(Left to Right) Kembra Pfahler, Bianca Casady and Sierra Casady, Antony, & Johanna Constantine, Future Feminism at The Hole, NYC, Image courtesy of the gallery, 2014

(Left to Right) Kembra Pfahler, Bianca Casady and Sierra Casady, Antony, & Johanna Constantine Future Feminism at The Hole, NYC, Image courtesy of the gallery, 2014

Feminism as a word, a mindset and a culture is once again considered to be cool. The term, originating in 1837, was first coined by Charles Fourier a French philosopher and is said to have been first used in the United States in 1910. Since then, the word has expanded and contracted in popularity. Several years ago, young artists abhorred the term and didn’t want to be associated with it. Yet more recently time appears to have come full circle again, bringing both feminism and gender politics back into the forefront. From the recent Future Feminism at The Hole to the many new (global) terminologies emerging to define sexual identity, it is obvious that until women find themselves on equal footing with their male counterparts, the feminist movement will not be silenced.

Lynda Benglis, "Advertisement in 'Artforum,'" 1974. Art © Lynda Benglis/Licensed by VAGA, New York, NY.

Lynda Benglis, “Advertisement in ‘Artforum,'” 1974. Art © Lynda Benglis/Licensed by VAGA, New York, NY.

On the occasion of my recently published article in New York Magazine SEEN titled 26 Female Artists on Lynda Benglis and the Art World’s Gender Problems, one of my inquiries was not only on the Benglis’ advertisement, but the concept of feminism. The word feminist was on Time magazine’s list of ‘Which Word Should Be Banned in 2015?‘ published November 12th, before they issued an apology on November 15th, just three days later. One of the female artists who I reached out to is photographer and New York University Steinhardt  Clinical Associate Professor, Nancy Barton. She found the inquiry to be so enticing that she posed the same question to her students in the classroom setting, with intention for publication;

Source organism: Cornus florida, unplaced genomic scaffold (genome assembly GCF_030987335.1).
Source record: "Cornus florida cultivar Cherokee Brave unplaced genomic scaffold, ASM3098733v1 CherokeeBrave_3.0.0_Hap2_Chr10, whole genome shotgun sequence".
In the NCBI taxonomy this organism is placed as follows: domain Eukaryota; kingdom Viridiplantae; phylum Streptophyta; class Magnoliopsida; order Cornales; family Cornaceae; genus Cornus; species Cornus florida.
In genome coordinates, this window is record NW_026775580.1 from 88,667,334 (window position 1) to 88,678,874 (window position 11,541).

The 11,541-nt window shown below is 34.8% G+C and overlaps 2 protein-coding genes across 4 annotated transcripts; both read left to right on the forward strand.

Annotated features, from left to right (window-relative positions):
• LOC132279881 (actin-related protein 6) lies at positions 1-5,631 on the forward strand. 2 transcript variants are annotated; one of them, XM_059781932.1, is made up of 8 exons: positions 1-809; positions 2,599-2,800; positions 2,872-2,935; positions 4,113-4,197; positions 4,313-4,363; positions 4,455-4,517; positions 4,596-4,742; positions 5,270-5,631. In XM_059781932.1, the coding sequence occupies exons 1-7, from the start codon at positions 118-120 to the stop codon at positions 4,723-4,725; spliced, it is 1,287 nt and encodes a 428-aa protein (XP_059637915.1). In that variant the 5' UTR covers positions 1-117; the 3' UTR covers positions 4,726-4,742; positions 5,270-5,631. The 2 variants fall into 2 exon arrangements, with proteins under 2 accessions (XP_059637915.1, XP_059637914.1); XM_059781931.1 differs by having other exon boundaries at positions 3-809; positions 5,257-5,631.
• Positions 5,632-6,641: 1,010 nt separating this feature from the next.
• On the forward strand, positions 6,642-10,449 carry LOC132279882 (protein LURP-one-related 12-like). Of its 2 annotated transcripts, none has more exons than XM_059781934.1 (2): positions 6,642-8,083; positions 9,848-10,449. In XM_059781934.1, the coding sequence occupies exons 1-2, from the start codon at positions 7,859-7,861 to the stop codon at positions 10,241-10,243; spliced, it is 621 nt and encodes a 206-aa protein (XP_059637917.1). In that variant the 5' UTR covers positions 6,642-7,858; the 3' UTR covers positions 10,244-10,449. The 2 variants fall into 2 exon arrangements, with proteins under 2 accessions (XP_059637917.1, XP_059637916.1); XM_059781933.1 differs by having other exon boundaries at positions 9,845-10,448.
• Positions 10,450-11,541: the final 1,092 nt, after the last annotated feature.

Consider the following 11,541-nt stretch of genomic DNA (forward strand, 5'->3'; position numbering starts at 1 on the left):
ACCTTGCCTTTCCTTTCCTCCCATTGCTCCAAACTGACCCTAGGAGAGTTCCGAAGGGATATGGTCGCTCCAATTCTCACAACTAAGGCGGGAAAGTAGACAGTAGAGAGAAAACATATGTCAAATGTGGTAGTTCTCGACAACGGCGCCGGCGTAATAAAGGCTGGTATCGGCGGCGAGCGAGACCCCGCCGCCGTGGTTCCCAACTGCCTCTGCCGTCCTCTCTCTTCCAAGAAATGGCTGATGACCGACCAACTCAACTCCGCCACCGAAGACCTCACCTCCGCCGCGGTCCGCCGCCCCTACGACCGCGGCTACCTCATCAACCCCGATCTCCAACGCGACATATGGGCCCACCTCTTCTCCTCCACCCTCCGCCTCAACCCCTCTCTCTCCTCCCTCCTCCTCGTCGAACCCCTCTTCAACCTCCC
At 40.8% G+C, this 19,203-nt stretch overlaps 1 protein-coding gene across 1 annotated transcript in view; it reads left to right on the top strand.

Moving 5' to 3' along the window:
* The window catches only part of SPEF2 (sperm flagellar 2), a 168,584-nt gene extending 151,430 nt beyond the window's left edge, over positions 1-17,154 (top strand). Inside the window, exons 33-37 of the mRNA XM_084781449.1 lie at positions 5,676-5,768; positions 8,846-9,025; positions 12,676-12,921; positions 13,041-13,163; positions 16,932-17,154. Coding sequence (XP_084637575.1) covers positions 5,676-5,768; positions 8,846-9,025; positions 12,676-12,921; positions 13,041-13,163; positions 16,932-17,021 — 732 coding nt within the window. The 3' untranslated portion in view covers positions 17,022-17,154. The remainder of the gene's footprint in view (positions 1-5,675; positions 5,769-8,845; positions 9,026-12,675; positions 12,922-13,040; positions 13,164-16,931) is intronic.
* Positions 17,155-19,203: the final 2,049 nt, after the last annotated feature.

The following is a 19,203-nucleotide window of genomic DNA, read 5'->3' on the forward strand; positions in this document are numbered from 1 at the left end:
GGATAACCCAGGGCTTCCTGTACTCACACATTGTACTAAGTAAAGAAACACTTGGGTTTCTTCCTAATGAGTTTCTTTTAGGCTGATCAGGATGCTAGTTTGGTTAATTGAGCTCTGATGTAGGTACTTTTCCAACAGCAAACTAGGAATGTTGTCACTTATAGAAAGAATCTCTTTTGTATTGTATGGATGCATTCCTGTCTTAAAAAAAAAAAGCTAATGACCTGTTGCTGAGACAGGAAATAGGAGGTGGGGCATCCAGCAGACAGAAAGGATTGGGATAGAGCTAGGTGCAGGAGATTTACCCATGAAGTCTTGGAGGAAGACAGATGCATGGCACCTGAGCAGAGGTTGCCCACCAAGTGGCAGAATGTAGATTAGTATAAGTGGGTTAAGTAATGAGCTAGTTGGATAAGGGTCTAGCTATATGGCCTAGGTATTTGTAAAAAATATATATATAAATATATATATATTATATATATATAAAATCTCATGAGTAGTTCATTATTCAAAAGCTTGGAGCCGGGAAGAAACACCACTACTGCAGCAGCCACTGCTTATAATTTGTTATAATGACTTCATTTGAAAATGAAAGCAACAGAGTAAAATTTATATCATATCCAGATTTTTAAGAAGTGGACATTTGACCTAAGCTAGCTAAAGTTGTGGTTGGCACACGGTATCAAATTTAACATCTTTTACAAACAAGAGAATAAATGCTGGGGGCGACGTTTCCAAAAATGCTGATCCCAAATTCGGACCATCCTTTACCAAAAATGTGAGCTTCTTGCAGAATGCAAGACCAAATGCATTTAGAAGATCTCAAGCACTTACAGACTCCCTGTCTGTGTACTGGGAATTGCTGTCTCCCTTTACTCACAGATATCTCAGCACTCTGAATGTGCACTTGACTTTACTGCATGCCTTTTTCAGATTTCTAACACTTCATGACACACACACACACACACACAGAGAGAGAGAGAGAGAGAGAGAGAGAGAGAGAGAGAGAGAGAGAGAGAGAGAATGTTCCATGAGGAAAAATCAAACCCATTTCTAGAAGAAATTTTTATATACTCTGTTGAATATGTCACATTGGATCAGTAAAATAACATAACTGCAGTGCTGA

“Do you consider yourself a feminist? If yes, how has the term helped or hurt your career?”

Now obviously, students cannot yet give a clear estimation on how a particular defining word might affect future careers, however, they can share their personal, identifying relationship to the term. While I initially opened the dialogue to only women artists, the NYU class is of mixed gender. These responses are below.

Sooyoon Chung: Wo(men). We don’t have to be the minority.

Nate S. Freeman: Lately my relationship with my personal body has changed. I view it now more as a means of transportation rather than an identity. and so, why does gender and gender difference matter and cause inequalities? We are all the same: our minds are entrapped in physical forms that we have no control over.

Marney Miller: I consider myself a feminist however also a realist. People get this notion that being a feminist means women should be treated 100% the same all of the time, and I would argue that those people don’t have a grasp on the world. Mentally and in the work force, yes all people should be the same. However, ask a woman to lift 100 lbs, or have the typical height a man does.

Lilli Biltucci: I absolutely consider myself a feminist. I can’t imagine being a woman and not being one. I believe that I will inevitably be hurt by my gender in my future career, and up to this point both inside and outside academics I have felt inhibited. It’s hard to ignore the looming effects when I sit in a freshman classroom with 40 or so women and 4 or so men and know that the art scene is still ruled by men. but I’m not discouraged by this, it only motivates me to surround myself with hardworking women to work alongside as we move into professional careers.
As for unifying male and female presence, I’m not opposed to singling out women art and upholding it to greater exposure, but that may be my inclination as a girl to have an affinity for women’s artwork. but unity is crucial for equality, and the answer lies in a time far before any curator will consider a woman’s work to be juried into a museum or gallery. It begins when she is just formulating her artistic talent and practice, at a young age, and this is when immediately she must be encouraged, supported, and pushed by her parents, teachers, and other motivators towards creativity and experimentation. This opposition can stunt, narrow or end a woman’s career easily, and to reverse this ingrained inferiority that woman have learned is a battle.